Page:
Holiday Food Safety

One of the best parts of the Holiday season and celebrating this time of year is the food. Between the pies, potatoes, and masterfully cut and carved birds, the winter Holiday season is a truly gastronomic joy. However, along with the pleasure that comes along with eating Holiday dishes comes the risk of food borne illness. While food borne illness is always a concern in food preparation and presentation, the risks are even higher during the Holidays and other celebratory events, as food is left out on counters and stovetops for hours as guests come and go and serve themselves.

Despite the risks, there are ways to prepare, cook and serve food during the Holidays to ensure that safety remains as high a priority flavor. Here are some rules of thumb when it comes to food safety that will keep all parties safe and happy this Holiday season.

  • Time is not on your side. Bacteria are the main culprits behind food borne illness. The longer food is left out at room temperature, the more time the bacteria on the food have time to grow and reproduce. The more bacteria on a food, the more likely the dish is to cause illness. To prevent food borne illness during this holiday season, make sure that foods and dishes that require refrigeration remain outside of temperature control for no longer than four hours. To hold food for serving longer, place hot foods in heated holding equipment, such as catering equipment with a heat source, and place cold food in dishes atop ice to ensure that it remains cold.


When in question about how long a dish has remained outside of temperature control, or if it has been handled safely, do not serve the food.


  • Cover it up! Bacteria and other illness-causing agents are carried on the clothes, hands, and even in the mouths and hair of people. This means that uncovered food left out for service at a holiday party could easily be contaminated, as guests and family reach over, pass by, and talk near food on display. Hence the importance of covers for food and desserts at holiday parties. In addition to helping to maintain the proper temperature of each dish, covers help shield food from contamination from human saliva and other sources, thereby preventing foodborne illness.





  • Cool it, store it. Making sure that food is cooled and stored properly is just as important as following safety precautions when cooking and serving foods. Improper handling of foods following the cooking process can lead to the growth of bacteria that can cause illness. When placing leftovers in the refrigerator for future use, make sure that the dish is cool before placing it in the unit. Also make sure that the refrigerator is not already over-charged. Placing hot food in the refrigerator can raise the temperature of the entire unit, making food stored inside spoil early, or become unsafe, as bacteria grow faster at warmer temperatures.





  • Re-heat before you eat! Before reserving leftovers, always make sure to thoroughly re-heat the food. Reheating food helps to reduce the amount of illness-causing pathogens in the food to safe levels. (Bacteria are a natural part of every food. Cooking, freezing, refrigerating and reheating food helps to limit the growth of these illness-causing pathogens.)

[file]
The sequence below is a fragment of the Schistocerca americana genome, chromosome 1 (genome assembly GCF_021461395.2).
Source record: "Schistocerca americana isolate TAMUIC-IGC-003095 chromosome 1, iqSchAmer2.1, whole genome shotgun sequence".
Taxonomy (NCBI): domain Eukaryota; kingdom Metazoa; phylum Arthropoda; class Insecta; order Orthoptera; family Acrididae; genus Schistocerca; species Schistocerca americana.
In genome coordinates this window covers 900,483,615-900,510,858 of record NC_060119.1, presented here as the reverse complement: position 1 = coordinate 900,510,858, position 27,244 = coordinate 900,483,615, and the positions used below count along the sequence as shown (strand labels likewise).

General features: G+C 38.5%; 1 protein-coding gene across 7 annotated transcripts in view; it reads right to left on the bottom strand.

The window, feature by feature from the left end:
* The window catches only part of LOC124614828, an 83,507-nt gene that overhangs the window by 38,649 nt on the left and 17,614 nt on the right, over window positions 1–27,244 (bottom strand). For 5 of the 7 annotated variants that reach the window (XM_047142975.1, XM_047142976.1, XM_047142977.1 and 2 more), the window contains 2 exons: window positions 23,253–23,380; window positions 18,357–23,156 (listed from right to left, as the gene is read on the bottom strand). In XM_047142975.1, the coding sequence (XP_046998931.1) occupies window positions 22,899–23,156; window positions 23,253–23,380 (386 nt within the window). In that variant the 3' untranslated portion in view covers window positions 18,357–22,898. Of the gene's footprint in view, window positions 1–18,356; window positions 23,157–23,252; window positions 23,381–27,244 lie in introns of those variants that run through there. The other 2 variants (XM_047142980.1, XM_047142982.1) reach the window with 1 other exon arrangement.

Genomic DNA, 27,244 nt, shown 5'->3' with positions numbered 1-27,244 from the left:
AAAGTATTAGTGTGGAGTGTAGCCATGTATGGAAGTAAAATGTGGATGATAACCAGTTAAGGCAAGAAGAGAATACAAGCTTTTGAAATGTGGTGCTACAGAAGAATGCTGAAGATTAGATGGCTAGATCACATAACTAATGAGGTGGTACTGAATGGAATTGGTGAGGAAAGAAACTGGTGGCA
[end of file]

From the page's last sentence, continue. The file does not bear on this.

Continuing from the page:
• New dish? Different spoon! In addition to every food having its own set of bacteria, which are natural to that food, every food has its own protein. Hence, an important aspect of preventing foodborne illness during the holiday season and beyond is ensuring that every dish has its own serving utensil, in order to prevent the cross-contamination of one food’s bacteria and proteins, into another food.Maintaining different utensils for different dishes is important for the prevention of bacteria-caused illnesses, and because it protects guests from allergic reactions. Allergic reactions to food are the body’s physical response to proteins from that food. When the utensil from one dish is also used in another, and the proteins from each are transferred between the two, guests can unknowingly be exposed to a food protein to which they have an allergy. This may cause very serious reactions and can be life-threatening.  If you must use a serving utensil in more than one dish, be sure to wash and sanitize the utensil before it is transferred from one food to the next.



  • Cleanliness is key! Poor sanitation practices and hygiene are two of the primary causes of foodborne illness. Therefore, the sanitation practices of everyone from the cook to guests who serve themselves will play a role in the safety of the food. To ensure the safety of the food, invite all guests to wash their hands before entering the kitchen area and beginning to serve themselves. Make sure that all bathrooms are well stocked with liquid soap and single-use hand towels. And as the host and cook, it is also important that you model good hand-washing and food handling practices for the safety and benefit of your guests.


Finally, remember that the old, very young, pregnant and chronically ill are part of vulnerable populations, which are more susceptible to food borne illness than healthy individuals of middle age. Hence, it is particularly important to follow safe food handling and preparation practices when serving these individuals.

By following these guidelines, you can keep meals safe and pleasant for all throughout this Holiday season.

Source: Black Women's Health 

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